- RFT'S 2014 Best Movie Theater
- Neighborhood Business of the Year
- STL Magazine A-List winner
- Best Theater Marquee
- Best Urinals
Based on the best-selling pair of memoirs from father and son David and Nic Sheff, Beautiful Boy chronicles the heartbreaking and inspiring experience of survival, relapse, and recovery in a family coping with addiction over many years.
• Three stars out of four •
Colin Covert | Star Tribune
In “Beautiful Boy,” the national epidemic of substance abuse is told in intimate personal terms. An unembellished portrait of present-day addict life, it explores the chilling real-life struggles of journalist David Sheff and his teenage junkie son, Nic. Adapted from their joint memoirs, it offers a stomach-churning primer of addiction’s traumatic effects on individual and family lives. It is not a movie for the faint of heart, but one that will stick long in your mind. Carell and Chalamet have palpable chemistry and deliver fearless, stellar performances. The film neither sympathizes nor judges the characters and offers no easy resolution. But Chalamet’s understated transformation from promising, vivacious country boy to heroin-addicted hustler is the highlight of the film. His Nic is the sort of fallen angel that becomes a demon. It’s not as though we lack awareness about the drug catastrophe. It’s a perennial subject for cinema. Filmmakers have been criticizing, glamorizing and exploring it since the art form arrived. Still, for those who lack firsthand experience of cycles of destructive habits and despair, recovery and relapse, this should be a compelling wake-up call.
In this new take on the tragic love story, Bradley Cooper plays seasoned musician Jackson Maine, who discovers--and falls in love with--struggling artist Ally (Gaga). She has just about given up on her dream to make it big as a singer... until Jack coaxes her into the spotlight. But even as Ally's career takes off, the personal side of their relationship is breaking down, as Jack fights an ongoing battle with his own internal demons.
Richard Roeper / Chicago Sun-Times
Every once in a great while you experience a movie moment so beautiful and so exhilarating it truly does take your breath away and maybe even brings a tear to your eye. In Bradley Cooper’s electric and shatteringly powerful “A Star Is Born,” such a moment occurs relatively early.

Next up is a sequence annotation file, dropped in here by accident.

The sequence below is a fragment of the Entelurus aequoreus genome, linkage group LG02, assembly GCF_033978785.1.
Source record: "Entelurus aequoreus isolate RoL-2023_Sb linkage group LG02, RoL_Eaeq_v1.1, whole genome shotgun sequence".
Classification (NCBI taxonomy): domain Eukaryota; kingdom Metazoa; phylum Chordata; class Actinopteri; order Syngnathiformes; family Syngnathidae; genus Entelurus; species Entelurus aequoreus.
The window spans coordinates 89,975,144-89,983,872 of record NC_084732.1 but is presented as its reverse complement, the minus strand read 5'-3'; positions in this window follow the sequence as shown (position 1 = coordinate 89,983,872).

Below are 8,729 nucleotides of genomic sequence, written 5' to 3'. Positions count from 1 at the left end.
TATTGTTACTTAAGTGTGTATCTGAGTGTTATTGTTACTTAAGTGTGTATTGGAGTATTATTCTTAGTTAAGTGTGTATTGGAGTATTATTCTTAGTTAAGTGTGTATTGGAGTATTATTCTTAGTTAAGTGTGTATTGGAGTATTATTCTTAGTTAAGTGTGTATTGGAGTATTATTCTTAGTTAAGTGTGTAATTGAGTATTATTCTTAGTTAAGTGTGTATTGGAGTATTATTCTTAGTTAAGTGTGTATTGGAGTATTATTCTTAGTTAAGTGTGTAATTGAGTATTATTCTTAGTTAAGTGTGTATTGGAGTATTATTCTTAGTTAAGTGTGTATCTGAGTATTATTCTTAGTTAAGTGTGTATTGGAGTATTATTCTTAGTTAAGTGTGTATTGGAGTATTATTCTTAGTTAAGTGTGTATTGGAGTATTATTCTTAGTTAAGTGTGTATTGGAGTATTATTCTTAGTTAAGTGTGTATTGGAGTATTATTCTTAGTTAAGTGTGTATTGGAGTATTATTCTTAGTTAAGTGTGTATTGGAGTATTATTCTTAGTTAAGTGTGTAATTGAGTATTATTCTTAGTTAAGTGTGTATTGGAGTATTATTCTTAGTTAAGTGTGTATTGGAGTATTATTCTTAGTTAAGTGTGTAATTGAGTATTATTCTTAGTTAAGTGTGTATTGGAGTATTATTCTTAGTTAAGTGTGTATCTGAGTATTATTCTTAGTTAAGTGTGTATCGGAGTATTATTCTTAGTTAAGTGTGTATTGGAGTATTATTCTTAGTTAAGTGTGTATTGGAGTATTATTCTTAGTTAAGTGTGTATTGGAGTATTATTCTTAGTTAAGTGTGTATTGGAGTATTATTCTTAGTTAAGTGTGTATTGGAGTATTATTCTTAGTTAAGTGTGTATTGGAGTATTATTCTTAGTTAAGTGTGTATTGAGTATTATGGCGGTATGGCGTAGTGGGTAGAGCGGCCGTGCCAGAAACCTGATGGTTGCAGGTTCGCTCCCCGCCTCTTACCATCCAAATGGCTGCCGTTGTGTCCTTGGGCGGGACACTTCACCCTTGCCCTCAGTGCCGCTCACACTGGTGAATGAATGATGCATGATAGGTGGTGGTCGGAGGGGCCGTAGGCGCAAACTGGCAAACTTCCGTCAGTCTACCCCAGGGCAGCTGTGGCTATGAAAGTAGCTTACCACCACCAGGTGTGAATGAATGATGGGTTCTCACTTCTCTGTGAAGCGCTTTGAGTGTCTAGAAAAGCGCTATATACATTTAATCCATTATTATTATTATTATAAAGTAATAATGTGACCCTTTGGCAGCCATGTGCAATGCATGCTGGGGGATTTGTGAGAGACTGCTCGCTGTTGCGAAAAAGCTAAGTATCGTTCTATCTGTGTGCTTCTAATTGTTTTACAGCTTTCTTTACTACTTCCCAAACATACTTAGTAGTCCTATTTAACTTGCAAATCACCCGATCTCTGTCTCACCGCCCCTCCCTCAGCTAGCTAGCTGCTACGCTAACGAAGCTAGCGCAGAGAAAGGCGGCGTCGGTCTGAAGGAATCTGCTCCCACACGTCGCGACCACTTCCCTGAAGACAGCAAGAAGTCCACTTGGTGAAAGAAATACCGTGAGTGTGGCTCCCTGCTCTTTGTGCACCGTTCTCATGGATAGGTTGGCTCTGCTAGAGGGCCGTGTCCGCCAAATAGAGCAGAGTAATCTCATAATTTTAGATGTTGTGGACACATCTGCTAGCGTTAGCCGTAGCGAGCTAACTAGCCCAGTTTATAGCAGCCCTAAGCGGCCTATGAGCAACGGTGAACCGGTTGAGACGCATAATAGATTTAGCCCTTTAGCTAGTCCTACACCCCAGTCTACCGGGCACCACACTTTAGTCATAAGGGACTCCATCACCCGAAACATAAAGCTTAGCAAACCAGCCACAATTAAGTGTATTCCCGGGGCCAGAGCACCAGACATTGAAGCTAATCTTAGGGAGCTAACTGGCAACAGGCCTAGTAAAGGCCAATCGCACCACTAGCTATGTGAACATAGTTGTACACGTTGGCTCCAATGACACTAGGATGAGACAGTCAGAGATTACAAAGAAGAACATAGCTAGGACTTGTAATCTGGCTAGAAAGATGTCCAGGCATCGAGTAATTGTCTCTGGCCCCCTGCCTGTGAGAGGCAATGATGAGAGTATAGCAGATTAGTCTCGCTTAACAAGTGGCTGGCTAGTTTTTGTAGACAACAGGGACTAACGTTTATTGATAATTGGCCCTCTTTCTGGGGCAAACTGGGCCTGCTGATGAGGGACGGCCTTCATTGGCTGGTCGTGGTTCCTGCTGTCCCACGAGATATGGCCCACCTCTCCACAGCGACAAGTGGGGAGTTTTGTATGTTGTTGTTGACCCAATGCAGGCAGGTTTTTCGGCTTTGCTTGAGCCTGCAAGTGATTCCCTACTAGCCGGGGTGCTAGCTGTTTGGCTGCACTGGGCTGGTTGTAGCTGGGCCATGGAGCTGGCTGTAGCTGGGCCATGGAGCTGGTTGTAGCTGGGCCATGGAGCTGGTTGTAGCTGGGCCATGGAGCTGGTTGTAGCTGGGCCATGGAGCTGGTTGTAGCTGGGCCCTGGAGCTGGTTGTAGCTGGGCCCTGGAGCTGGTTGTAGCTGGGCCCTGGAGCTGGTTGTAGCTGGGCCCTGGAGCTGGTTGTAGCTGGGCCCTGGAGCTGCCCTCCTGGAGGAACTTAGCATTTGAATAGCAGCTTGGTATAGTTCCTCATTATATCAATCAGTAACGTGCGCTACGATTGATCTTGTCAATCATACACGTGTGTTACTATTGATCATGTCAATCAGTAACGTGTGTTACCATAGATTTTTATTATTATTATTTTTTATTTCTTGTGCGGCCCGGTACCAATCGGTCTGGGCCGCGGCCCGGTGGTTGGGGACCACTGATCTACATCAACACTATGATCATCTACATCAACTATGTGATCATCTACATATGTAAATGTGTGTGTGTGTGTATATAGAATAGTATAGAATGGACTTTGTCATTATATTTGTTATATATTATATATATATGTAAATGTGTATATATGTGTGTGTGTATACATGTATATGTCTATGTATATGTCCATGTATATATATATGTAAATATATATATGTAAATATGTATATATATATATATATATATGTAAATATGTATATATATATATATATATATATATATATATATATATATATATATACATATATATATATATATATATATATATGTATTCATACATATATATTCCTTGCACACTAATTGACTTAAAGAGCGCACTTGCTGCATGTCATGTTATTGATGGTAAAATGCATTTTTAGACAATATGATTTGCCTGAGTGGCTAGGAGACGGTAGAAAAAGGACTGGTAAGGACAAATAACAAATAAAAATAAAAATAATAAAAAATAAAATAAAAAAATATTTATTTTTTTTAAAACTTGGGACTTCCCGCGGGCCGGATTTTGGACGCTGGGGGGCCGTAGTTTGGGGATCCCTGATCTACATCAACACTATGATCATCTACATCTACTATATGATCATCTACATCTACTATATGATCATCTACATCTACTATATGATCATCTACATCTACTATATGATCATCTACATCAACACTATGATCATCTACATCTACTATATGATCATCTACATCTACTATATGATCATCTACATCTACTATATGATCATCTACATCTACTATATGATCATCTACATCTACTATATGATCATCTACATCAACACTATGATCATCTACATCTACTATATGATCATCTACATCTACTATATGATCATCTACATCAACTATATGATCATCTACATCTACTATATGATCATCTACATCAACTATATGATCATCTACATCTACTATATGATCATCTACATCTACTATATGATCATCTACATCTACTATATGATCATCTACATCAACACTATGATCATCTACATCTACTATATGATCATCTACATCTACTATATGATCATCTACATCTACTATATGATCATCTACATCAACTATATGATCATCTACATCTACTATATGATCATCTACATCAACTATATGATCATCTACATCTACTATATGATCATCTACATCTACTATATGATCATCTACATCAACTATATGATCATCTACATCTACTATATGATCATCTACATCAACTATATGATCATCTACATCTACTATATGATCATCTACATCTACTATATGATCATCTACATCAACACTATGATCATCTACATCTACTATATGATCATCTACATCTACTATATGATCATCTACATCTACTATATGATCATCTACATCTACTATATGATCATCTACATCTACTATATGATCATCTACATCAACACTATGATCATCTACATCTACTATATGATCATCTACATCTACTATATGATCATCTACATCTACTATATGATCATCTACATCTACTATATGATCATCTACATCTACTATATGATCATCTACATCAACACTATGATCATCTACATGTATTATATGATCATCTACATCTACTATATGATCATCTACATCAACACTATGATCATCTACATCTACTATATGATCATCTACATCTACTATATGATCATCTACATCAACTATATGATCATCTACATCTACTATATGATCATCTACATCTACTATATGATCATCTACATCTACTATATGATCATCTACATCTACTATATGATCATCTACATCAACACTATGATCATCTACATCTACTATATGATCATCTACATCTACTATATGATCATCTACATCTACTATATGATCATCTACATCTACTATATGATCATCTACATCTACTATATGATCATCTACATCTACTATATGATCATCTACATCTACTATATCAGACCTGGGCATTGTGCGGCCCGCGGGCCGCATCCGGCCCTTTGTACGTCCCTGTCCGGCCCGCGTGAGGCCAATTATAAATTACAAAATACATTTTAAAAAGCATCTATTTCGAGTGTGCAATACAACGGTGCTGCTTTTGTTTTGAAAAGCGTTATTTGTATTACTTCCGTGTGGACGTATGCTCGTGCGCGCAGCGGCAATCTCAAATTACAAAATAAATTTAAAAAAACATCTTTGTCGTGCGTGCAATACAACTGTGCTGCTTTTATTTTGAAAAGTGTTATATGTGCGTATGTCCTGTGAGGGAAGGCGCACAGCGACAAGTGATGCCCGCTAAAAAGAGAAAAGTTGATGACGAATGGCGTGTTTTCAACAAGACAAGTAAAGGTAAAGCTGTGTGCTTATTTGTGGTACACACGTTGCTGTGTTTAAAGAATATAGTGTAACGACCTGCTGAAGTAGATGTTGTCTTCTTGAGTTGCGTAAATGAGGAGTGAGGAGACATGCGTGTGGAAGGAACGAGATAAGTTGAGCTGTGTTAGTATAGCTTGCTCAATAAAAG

Lady Gaga is a winning, natural presence, even in the scenes where she’s nowhere near a piano or a microphone. Cooper’s guitar and growling baritone vocal work is so solid, if someone played you a Jackson Maine song and you didn’t know it was actually the actor Bradley Cooper, it’s quite possible you’d believe it was the work of a real veteran music star. Cooper consistently finds unique ways to advance the story, e.g., instead of the obligatory ascent-to-stardom montage replete with shots of Ally’s adoring fans mobbing her for autographs and selfies, and the jam-packed press conferences, etc., etc. And Cooper and Gaga performed their numbers live at real venues, including the Glastonbury Festival, with the cameras staying with the artists. No cheesy cutaways to adoring fans hoisting signs freshly created by the props folks. This is the best “A Star Is Born” yet, and one of the best movies of the year.
An understated and wonderful St. Louis gem, the Hi-Pointe Theatre was built in 1922 at the incredible intersection of Interstate 64, Clayton Road, Clayton Avenue, McCausland Avenue, Forest Avenue, Oakland Avenue and Skinker Boulevard, today also the home of the world’s largest Amoco sign and just at the southwest corner of Forest Park. Continue Reading